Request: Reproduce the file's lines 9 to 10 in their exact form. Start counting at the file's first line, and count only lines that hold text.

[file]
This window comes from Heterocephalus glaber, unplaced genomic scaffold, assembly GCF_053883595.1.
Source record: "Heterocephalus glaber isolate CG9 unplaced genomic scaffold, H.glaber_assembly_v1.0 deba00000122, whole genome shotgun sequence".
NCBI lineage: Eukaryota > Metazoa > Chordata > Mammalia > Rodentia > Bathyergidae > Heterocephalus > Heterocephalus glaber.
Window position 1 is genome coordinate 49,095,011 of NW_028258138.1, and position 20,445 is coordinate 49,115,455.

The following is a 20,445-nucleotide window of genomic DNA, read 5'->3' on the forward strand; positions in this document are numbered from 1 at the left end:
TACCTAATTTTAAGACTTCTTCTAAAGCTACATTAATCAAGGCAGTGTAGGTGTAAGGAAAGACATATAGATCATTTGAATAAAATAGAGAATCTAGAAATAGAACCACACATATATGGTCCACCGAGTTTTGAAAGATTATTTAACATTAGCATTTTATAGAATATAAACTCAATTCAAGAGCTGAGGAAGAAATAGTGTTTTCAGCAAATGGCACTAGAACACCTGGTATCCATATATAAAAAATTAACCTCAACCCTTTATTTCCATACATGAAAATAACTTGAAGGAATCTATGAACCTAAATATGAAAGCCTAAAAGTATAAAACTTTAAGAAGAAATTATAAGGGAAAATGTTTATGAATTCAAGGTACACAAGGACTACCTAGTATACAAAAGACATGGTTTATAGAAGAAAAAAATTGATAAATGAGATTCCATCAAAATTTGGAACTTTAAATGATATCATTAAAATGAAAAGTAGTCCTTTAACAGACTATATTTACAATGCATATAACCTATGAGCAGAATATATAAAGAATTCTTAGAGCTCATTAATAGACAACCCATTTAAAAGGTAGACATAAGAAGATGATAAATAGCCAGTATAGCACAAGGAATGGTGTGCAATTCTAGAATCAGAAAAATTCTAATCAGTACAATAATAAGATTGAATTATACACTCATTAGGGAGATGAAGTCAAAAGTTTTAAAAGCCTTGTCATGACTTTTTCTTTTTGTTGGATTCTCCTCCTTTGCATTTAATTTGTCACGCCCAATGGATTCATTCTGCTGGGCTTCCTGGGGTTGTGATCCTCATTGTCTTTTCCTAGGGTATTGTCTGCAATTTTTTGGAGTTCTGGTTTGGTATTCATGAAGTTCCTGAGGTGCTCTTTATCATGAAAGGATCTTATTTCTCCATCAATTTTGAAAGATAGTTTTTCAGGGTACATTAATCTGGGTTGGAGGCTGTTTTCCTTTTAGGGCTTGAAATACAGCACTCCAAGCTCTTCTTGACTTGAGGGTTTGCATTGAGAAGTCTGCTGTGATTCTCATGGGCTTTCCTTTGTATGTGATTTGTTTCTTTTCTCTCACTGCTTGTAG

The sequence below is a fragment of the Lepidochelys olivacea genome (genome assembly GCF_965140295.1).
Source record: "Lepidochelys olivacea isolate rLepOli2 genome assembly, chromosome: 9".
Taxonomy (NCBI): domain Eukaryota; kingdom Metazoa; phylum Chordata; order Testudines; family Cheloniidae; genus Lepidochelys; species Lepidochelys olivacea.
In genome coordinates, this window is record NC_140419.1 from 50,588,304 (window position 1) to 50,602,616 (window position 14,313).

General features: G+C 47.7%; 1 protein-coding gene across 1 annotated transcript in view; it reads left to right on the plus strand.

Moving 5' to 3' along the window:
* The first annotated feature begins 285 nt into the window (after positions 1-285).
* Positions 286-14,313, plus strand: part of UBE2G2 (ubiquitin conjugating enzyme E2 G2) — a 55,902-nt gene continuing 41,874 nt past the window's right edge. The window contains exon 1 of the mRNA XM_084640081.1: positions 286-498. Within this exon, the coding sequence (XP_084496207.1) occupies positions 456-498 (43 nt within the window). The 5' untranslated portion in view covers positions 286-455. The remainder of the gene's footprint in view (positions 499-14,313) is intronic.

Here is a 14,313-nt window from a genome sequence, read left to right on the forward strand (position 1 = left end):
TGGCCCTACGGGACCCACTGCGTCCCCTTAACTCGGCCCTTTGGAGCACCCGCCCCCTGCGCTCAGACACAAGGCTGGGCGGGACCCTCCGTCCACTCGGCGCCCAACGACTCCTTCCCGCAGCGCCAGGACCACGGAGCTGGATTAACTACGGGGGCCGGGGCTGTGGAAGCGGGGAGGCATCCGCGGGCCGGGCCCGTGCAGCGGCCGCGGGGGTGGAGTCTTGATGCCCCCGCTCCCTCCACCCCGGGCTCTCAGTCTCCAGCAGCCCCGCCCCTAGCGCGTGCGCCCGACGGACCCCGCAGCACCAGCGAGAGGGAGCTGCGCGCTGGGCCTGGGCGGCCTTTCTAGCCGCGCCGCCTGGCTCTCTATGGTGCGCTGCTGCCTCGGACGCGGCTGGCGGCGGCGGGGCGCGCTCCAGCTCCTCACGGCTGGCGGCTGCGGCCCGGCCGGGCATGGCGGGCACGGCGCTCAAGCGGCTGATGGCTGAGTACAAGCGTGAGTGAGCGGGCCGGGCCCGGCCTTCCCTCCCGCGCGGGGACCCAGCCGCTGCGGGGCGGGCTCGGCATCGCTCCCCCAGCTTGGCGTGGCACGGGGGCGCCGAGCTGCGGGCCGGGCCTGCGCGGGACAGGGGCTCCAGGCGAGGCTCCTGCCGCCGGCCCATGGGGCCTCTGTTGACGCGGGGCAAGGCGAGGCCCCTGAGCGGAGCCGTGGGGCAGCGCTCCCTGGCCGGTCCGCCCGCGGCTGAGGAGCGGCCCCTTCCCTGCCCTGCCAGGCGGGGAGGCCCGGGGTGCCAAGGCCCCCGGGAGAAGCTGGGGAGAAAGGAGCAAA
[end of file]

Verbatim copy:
Taxonomy (NCBI): domain Eukaryota; kingdom Metazoa; phylum Chordata; order Testudines; family Cheloniidae; genus Lepidochelys; species Lepidochelys olivacea.
In genome coordinates, this window is record NC_140419.1 from 50,588,304 (window position 1) to 50,602,616 (window position 14,313).